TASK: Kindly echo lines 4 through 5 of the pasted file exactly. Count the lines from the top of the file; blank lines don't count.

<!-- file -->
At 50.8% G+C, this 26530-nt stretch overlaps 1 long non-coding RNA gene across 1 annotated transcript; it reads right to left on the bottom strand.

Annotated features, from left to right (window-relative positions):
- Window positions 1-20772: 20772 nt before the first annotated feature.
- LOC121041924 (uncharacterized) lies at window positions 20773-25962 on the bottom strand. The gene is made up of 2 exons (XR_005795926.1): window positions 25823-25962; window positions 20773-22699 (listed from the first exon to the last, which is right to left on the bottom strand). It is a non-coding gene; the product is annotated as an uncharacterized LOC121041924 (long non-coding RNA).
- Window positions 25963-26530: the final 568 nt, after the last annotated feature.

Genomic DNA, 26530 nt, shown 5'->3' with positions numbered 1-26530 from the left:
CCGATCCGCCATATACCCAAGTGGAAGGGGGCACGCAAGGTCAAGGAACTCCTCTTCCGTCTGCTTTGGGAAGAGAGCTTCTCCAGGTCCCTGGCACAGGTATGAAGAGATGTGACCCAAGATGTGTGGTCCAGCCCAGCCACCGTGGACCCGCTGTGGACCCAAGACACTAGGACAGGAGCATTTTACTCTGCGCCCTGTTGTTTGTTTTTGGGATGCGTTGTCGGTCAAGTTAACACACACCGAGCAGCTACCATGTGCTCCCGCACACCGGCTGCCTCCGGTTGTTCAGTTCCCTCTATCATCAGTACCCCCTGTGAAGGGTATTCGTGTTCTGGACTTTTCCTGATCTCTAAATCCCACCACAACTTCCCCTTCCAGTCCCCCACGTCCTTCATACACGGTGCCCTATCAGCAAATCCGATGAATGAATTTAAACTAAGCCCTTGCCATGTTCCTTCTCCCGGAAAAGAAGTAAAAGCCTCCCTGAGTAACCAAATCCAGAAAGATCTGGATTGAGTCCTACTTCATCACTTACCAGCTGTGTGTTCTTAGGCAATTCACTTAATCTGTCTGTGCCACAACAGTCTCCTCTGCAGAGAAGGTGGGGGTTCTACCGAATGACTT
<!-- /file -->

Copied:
- LOC121041924 (uncharacterized) lies at window positions 20773-25962 on the bottom strand. The gene is made up of 2 exons (XR_005795926.1): window positions 25823-25962; window positions 20773-22699 (listed from the first exon to the last, which is right to left on the bottom strand). It is a non-coding gene; the product is annotated as an uncharacterized LOC121041924 (long non-coding RNA).
- Window positions 25963-26530: the final 568 nt, after the last annotated feature.